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Security Communications Encryption The Internet

Pro-Privacy Webmail ProtonMail Pays Ransom, But Hit By DDoS Attack Anyway (wordpress.com) 101

An anonymous reader writes: The new pro-privacy, pro-encryption webmail service ProtonMail has been under a sustained DDoS attack since November 3. They received a ransom demand a few days ago, along with a brief demonstration of how effective the DDoS attack was. They were advised to pay the ransom, and they complied. Unfortunately, the attackers launched the DDoS anyway. Here's a quote from their press release:

"Through MELANI (a division of the Swiss federal government), we exchanged information with other companies who have also been attacked and made a few discoveries. First, the attack against ProtonMail can be divided into two stages. The first stage is the volumetric attack which was targeting just our IP addresses. The second stage is the more complex attack which targeted weak points in the infrastructure of our ISPs. This second phase has not been observed in any other recent attacks on Swiss companies and was technically much more sophisticated. This means that ProtonMail is likely under attack by two separate groups, with the second attackers exhibiting capabilities more commonly possessed by state-sponsored actors. It also shows that the second attackers were not afraid of causing massive collateral damage in order to get at us."

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Pro-Privacy Webmail ProtonMail Pays Ransom, But Hit By DDoS Attack Anyway

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  • Thanks, idiots (Score:5, Insightful)

    by Opportunist ( 166417 ) on Friday November 06, 2015 @07:14PM (#50880755)

    The attackers want to thank all the people who are too stupid and lazy to protect their machines against being part of a botnet. Without your aid, this would not have been possible.

    • Yeah well, an appliance shouldn't be so easy to hack. And automatic updates shouldn't cause so many breakdowns, even if it is good for the repair/cleanup business. Computers are still not ready for prime time. They are way too frail. The word "robust" doesn't enter the picture.

    • by Anonymous Coward

      The blame should fall on programmers not users.

    • The attackers want to thank all the people who are too stupid and lazy

      stupid or lazy, actually.

  • by idontgno ( 624372 ) on Friday November 06, 2015 @07:18PM (#50880773) Journal

    "Millions for defense, but not one cent for tribute."

    -- Robert Goodloe Harper

    • isn't it "penny" instead of "cent"?
    • by Anonymous Coward

      In practice, paying the tribute is more cost-effective than dying. But if you RTFS you'd know the problem most likely isn't that paying off didn't work, but that only one of the attackers wanted money:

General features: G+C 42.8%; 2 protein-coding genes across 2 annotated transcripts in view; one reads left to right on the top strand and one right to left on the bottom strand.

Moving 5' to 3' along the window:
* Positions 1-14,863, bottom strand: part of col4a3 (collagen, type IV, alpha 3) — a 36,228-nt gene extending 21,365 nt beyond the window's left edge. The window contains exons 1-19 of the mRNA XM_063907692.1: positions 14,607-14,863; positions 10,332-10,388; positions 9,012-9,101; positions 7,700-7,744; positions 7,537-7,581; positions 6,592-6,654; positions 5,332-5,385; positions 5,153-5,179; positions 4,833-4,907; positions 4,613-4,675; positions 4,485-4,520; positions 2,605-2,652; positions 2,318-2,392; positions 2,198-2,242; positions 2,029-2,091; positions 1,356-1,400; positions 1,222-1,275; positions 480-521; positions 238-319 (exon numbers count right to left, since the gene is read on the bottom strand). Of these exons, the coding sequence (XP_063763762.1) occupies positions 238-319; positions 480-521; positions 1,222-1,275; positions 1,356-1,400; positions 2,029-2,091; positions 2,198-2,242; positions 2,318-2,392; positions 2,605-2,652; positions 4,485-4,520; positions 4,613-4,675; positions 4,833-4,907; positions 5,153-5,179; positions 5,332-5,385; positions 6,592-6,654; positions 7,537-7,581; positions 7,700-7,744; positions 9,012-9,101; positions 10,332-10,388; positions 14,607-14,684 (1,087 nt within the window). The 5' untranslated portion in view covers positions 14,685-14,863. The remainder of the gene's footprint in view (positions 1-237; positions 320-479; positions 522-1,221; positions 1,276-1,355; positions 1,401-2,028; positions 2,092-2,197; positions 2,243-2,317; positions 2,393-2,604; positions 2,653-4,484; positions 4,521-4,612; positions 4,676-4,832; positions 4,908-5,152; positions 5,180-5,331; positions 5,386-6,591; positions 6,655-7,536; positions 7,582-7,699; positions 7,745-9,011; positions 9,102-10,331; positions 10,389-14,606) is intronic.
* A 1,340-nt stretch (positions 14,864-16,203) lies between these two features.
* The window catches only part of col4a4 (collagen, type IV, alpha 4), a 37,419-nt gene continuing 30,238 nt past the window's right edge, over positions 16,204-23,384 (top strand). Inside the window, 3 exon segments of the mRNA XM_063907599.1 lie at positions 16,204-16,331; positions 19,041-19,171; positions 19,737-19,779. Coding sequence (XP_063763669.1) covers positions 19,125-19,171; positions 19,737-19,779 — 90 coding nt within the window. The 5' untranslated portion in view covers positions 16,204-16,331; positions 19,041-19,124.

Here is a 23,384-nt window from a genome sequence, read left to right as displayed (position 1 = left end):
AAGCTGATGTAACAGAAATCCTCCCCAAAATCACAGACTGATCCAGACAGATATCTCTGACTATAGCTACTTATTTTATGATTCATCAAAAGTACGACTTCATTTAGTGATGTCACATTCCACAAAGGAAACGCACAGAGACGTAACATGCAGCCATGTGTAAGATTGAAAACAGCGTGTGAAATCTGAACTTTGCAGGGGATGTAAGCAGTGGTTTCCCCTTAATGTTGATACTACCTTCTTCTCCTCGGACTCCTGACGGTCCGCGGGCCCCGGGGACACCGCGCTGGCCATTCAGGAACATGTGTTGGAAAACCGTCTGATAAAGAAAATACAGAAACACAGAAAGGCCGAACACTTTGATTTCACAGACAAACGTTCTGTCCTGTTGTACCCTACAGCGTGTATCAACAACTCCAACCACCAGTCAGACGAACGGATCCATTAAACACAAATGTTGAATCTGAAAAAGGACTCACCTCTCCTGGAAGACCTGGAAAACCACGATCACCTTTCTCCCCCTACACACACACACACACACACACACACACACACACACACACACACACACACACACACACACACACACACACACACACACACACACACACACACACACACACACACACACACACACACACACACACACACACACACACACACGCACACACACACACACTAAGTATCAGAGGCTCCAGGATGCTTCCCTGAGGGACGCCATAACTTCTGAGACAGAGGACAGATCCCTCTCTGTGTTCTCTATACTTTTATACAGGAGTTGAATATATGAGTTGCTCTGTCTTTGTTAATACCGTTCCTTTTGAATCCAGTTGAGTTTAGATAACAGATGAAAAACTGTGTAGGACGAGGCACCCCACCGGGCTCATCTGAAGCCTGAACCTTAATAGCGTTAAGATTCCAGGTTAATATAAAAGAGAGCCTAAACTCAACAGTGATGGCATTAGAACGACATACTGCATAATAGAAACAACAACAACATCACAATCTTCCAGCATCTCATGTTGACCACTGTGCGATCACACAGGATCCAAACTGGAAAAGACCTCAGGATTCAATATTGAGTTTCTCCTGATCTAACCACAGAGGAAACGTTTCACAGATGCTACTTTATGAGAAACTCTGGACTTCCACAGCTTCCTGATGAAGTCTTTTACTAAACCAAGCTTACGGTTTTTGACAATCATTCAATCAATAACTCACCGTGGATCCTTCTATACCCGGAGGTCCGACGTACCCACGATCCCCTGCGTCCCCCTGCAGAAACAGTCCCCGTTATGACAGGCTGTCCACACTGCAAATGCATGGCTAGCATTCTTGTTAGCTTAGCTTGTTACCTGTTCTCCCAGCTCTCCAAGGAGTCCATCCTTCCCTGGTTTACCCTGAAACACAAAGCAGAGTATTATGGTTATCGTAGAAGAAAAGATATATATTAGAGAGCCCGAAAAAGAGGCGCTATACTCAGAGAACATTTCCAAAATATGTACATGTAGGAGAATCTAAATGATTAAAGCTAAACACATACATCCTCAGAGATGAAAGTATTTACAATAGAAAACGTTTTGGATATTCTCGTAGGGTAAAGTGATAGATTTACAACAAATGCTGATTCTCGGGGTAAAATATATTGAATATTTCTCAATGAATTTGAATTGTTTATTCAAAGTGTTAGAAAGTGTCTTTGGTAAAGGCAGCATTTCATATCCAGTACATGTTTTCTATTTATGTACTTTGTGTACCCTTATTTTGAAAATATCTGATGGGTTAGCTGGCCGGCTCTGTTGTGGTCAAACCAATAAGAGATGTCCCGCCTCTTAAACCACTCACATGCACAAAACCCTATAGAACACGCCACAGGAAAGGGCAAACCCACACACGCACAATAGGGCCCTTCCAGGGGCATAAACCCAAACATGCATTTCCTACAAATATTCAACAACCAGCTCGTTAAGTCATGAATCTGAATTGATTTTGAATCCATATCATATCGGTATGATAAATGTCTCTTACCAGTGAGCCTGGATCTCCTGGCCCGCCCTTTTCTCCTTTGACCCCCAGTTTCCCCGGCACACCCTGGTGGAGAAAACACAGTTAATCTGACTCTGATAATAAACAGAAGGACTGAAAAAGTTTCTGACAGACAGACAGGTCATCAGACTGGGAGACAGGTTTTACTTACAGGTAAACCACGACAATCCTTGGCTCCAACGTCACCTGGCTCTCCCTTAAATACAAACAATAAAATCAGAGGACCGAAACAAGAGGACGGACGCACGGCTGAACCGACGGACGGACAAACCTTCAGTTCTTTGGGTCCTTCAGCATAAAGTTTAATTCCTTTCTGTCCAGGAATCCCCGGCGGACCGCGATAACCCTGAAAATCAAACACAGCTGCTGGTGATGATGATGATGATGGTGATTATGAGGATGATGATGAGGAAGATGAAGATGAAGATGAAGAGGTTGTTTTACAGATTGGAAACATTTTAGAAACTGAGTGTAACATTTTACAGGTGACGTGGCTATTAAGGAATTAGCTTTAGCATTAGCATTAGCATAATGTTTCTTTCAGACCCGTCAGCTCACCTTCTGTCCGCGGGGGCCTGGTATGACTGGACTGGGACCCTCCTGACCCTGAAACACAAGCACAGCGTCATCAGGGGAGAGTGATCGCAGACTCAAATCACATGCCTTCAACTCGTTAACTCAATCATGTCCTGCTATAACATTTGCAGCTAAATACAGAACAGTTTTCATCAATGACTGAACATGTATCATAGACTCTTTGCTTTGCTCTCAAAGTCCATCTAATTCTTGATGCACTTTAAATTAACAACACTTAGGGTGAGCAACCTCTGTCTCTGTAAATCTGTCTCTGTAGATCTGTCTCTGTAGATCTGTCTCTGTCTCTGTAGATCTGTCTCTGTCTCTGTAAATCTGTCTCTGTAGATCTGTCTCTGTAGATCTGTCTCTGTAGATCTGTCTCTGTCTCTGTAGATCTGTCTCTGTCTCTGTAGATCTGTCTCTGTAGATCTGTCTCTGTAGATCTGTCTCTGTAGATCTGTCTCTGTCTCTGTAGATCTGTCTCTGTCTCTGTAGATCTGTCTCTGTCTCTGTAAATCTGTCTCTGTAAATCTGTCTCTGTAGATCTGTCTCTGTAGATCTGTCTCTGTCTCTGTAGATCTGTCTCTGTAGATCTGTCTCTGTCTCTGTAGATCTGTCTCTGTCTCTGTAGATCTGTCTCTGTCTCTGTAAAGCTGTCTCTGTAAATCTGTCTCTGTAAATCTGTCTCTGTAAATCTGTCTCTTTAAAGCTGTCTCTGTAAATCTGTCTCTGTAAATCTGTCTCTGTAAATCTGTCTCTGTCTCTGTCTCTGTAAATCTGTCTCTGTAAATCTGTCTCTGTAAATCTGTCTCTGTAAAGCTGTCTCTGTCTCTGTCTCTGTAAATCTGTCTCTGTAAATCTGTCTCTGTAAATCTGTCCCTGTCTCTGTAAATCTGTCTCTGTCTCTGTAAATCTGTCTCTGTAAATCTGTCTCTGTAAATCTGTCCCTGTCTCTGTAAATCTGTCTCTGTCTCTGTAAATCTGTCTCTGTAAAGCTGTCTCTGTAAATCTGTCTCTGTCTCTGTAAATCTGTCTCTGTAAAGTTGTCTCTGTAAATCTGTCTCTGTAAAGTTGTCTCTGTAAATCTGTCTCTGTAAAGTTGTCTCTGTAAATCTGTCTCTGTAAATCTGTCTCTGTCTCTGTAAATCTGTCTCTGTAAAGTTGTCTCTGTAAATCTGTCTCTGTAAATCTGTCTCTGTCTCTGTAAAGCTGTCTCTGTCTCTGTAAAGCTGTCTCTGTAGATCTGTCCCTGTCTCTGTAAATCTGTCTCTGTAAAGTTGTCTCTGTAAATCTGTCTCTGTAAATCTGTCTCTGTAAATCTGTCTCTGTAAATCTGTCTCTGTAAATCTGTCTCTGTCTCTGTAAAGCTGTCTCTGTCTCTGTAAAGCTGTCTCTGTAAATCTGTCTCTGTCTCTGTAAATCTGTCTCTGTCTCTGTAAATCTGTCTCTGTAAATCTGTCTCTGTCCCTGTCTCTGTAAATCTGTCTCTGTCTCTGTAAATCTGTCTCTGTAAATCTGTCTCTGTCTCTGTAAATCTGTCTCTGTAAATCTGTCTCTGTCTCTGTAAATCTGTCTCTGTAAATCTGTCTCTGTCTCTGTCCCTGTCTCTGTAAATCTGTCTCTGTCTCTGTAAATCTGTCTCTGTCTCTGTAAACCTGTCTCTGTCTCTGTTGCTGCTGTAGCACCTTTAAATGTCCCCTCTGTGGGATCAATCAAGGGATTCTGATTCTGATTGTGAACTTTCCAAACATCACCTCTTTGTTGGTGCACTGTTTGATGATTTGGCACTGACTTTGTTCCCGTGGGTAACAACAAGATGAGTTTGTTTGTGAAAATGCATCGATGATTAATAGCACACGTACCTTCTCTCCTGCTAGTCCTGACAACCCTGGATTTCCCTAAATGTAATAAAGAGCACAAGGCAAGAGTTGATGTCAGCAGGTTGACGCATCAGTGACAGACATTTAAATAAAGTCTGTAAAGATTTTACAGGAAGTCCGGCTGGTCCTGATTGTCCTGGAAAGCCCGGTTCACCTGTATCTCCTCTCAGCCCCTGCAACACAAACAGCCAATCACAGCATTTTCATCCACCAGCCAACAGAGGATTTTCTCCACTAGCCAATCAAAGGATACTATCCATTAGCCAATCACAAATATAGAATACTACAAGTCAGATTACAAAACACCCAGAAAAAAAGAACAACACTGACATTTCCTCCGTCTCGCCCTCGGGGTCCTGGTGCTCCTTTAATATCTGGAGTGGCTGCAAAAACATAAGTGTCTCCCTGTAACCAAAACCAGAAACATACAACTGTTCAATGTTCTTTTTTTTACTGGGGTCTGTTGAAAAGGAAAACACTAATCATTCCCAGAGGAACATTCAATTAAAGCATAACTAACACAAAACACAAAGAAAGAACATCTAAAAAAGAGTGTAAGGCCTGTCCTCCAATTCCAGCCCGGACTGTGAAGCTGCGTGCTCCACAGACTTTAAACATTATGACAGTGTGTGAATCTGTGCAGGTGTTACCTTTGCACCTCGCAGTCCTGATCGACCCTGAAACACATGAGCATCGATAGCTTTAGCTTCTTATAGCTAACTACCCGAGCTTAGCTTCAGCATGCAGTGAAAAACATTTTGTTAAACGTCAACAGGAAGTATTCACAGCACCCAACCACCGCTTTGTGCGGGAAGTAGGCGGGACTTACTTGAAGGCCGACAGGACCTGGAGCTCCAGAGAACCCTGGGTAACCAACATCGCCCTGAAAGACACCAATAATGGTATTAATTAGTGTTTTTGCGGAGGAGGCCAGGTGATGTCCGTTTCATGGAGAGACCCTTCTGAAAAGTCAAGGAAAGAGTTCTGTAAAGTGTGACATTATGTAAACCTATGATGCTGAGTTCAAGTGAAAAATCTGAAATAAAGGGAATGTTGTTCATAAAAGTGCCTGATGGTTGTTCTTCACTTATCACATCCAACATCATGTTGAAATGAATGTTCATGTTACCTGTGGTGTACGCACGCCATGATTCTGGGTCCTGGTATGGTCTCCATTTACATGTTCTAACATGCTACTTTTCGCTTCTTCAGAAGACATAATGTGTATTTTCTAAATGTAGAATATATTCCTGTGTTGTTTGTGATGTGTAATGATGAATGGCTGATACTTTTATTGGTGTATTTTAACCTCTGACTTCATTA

ProtonMail is likely under attack by two separate groups, with the second attackers exhibiting capabilities more commonly possessed by state-sponsored actors.

      Protonmail can't outspend the US government.

  • by s.petry ( 762400 ) on Friday November 06, 2015 @07:28PM (#50880805)

    I'm not sure who told them that the best plan was to attempt to pay criminals not to be... well, criminals. Call Law enforcement, and make arrangements with companies that mitigate these attacks? Absolutely, and the latter may cost a few bucks. But paying out a blackmail threat is about as foolish as it gets.

    Hell, even small time crimes rarely benefit from appeasing a threat. Plenty of people have given an attacker cash on demand, only to find themselves waking up in a hospital few hours later missing their belongings and a few teeth. The most unlucky of that bunch ended up raped, or dead.

    Never trust a criminal! If their morality allows them to bend you over once, somehow believing they won't do it twice is completely irrational.

    • I'm not sure who told them that the best plan was to attempt to pay criminals not to be... well, criminals. Call Law enforcement, and make arrangements with companies that mitigate these attacks? Absolutely, and the latter may cost a few bucks. But paying out a blackmail threat is about as foolish as it gets.

      Hell, even small time crimes rarely benefit from appeasing a threat. Plenty of people have given an attacker cash on demand, only to find themselves waking up in a hospital few hours later missing their belongings and a few teeth. The most unlucky of that bunch ended up raped, or dead.

      Never trust a criminal! If their morality allows them to bend you over once, somehow believing they won't do it twice is completely irrational.